A new report from Consumer Affairs examines the willingness among auto manufacturers to market their vehicles not by touting their sleekness or the top speed, but by referencing the myriad safety features now contained within. With consumers increasingly expecting such technologies to be available in any vehicle they purchase, it’s perhaps not surprising that automakers have felt obliged to include the features and then market their availability.
The report breaks the new safety features into two basic categories. The first set are those that can help an accident from ever occurring in the first place. Certain high-end vehicles, for instance, are now being equipped with systems that can tell if an obstacle in the road is about to trigger a collision and even hit the brakes to avoid the accident. Some vehicles can also stay within the lanes without driver input. The other category of safety features are those which offer additional protection when a crash does occur, such as additional airbags and more advanced crumple zones.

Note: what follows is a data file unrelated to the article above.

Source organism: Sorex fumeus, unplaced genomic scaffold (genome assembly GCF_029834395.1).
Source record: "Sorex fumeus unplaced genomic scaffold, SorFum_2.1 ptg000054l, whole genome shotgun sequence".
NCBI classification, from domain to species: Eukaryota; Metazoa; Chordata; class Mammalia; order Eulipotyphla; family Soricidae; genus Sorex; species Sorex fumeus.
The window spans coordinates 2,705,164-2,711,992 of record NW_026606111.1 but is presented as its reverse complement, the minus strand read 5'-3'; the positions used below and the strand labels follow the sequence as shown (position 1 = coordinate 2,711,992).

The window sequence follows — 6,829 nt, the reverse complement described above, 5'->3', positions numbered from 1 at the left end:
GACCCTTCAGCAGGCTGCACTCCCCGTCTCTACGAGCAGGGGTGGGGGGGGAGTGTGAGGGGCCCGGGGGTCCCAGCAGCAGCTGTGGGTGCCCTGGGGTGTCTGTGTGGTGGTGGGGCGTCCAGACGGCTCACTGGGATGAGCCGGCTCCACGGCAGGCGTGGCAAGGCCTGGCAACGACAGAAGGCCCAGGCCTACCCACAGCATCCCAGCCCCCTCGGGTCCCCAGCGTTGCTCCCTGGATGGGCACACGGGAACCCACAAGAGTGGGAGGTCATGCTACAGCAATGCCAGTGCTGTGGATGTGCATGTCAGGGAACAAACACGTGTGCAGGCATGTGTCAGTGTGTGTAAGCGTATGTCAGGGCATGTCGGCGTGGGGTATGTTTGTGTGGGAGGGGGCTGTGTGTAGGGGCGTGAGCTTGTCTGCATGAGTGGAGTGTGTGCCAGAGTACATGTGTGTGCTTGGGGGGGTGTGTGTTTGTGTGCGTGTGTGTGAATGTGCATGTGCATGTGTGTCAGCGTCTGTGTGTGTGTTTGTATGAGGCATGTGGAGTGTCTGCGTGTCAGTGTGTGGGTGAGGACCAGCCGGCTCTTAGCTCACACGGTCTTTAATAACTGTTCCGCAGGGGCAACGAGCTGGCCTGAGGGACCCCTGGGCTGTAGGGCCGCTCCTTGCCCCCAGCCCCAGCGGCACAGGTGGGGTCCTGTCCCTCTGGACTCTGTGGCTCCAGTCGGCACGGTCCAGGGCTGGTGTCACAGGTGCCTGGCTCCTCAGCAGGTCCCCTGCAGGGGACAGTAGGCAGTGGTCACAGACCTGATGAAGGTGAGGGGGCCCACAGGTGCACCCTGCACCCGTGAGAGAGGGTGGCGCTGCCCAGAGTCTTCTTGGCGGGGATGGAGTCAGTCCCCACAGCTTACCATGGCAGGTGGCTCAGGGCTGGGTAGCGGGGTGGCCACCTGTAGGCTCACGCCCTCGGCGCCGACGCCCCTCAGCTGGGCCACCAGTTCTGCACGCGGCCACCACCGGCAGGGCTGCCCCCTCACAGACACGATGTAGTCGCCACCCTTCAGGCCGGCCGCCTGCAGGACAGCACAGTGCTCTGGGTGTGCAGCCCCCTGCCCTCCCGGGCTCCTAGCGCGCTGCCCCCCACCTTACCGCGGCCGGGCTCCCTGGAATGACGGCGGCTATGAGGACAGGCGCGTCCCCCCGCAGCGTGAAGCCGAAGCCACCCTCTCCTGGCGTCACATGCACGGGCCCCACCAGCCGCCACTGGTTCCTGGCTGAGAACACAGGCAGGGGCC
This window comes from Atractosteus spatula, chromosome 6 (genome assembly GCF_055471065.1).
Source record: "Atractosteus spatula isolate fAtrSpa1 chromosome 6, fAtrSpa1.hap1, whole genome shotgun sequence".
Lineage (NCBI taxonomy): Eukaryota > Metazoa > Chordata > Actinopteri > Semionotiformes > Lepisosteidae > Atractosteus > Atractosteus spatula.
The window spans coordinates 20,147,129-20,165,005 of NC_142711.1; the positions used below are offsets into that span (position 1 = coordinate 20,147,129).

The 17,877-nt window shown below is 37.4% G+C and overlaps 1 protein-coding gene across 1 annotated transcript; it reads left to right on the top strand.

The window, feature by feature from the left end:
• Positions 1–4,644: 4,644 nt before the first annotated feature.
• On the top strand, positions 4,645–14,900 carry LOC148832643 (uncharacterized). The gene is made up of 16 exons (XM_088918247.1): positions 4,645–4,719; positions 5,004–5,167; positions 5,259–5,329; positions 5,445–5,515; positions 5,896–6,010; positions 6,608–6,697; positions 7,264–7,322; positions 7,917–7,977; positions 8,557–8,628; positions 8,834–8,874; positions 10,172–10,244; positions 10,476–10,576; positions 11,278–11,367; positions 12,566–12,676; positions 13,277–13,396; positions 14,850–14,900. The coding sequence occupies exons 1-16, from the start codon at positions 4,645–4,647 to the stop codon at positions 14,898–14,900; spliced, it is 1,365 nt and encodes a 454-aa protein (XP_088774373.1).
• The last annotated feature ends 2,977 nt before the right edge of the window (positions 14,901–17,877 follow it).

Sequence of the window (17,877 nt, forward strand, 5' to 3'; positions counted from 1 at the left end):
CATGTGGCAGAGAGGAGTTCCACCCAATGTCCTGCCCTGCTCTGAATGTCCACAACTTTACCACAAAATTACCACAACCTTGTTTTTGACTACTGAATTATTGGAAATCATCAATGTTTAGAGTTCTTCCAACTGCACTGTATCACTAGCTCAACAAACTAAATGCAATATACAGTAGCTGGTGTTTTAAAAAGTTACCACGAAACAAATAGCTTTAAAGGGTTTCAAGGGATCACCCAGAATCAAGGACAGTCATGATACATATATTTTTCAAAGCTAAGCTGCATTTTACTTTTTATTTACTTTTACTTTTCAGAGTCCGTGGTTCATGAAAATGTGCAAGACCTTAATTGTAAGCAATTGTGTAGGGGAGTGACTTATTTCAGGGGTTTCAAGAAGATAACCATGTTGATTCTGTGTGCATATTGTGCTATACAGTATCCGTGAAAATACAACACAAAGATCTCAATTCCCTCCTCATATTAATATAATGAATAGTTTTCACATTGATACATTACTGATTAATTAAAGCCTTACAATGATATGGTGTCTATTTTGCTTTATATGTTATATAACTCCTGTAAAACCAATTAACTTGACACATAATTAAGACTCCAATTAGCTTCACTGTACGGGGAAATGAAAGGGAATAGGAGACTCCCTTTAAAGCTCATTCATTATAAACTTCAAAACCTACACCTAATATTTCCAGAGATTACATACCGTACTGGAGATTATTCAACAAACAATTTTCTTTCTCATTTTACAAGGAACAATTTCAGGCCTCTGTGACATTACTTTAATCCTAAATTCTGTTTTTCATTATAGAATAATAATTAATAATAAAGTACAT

One area that automakers are going to have to start paying more attention to is front-overlap crashes (this is basically where a car strikes another vehicle or obstacle on its front corner). Protecting occupants during such a crash can be tricky, but with the Insurance Institute for Highway Safety conducting these types of crash tests for the first time this year, automakers will need to improve safety in this regard if they hope to gain a Top Safety Pick designation.